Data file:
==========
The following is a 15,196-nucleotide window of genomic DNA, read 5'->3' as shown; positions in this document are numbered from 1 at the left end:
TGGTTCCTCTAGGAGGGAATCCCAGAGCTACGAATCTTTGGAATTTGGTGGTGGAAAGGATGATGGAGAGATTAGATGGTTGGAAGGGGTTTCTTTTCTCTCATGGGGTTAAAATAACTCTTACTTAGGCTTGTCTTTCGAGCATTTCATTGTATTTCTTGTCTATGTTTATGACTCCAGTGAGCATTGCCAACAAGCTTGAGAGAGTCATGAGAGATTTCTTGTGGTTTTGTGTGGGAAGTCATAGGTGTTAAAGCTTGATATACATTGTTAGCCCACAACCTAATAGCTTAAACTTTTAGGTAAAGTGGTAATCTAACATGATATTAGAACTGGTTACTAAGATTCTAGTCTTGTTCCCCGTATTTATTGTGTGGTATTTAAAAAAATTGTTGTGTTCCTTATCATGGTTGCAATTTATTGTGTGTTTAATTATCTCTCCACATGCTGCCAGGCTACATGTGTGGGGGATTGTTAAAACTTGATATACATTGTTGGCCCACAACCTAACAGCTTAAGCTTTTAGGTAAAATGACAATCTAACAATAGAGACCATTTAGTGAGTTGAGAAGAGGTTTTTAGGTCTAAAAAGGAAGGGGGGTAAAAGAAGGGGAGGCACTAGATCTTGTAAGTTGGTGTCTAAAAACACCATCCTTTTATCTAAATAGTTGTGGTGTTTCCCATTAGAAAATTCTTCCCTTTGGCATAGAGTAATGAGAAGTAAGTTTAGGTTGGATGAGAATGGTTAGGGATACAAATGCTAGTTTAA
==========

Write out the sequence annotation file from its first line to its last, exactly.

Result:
The following is a 15,196-nucleotide window of genomic DNA, read 5'->3' as shown; positions in this document are numbered from 1 at the left end:
TGGTTCCTCTAGGAGGGAATCCCAGAGCTACGAATCTTTGGAATTTGGTGGTGGAAAGGATGATGGAGAGATTAGATGGTTGGAAGGGGTTTCTTTTCTCTCATGGGGTTAAAATAACTCTTACTTAGGCTTGTCTTTCGAGCATTTCATTGTATTTCTTGTCTATGTTTATGACTCCAGTGAGCATTGCCAACAAGCTTGAGAGAGTCATGAGAGATTTCTTGTGGTTTTGTGTGGGAAGTCATAGGTGTTAAAGCTTGATATACATTGTTAGCCCACAACCTAATAGCTTAAACTTTTAGGTAAAGTGGTAATCTAACATGATATTAGAACTGGTTACTAAGATTCTAGTCTTGTTCCCCGTATTTATTGTGTGGTATTTAAAAAAATTGTTGTGTTCCTTATCATGGTTGCAATTTATTGTGTGTTTAATTATCTCTCCACATGCTGCCAGGCTACATGTGTGGGGGATTGTTAAAACTTGATATACATTGTTGGCCCACAACCTAACAGCTTAAGCTTTTAGGTAAAATGACAATCTAACAATAGAGACCATTTAGTGAGTTGAGAAGAGGTTTTTAGGTCTAAAAAGGAAGGGGGGTAAAAGAAGGGGAGGCACTAGATCTTGTAAGTTGGTGTCTAAAAACACCATCCTTTTATCTAAATAGTTGTGGTGTTTCCCATTAGAAAATTCTTCCCTTTGGCATAGAGTAATGAGAAGTAAGTTTAGGTTGGATGAGAATGGTTAGGGATACAAATGCTAGTTTAA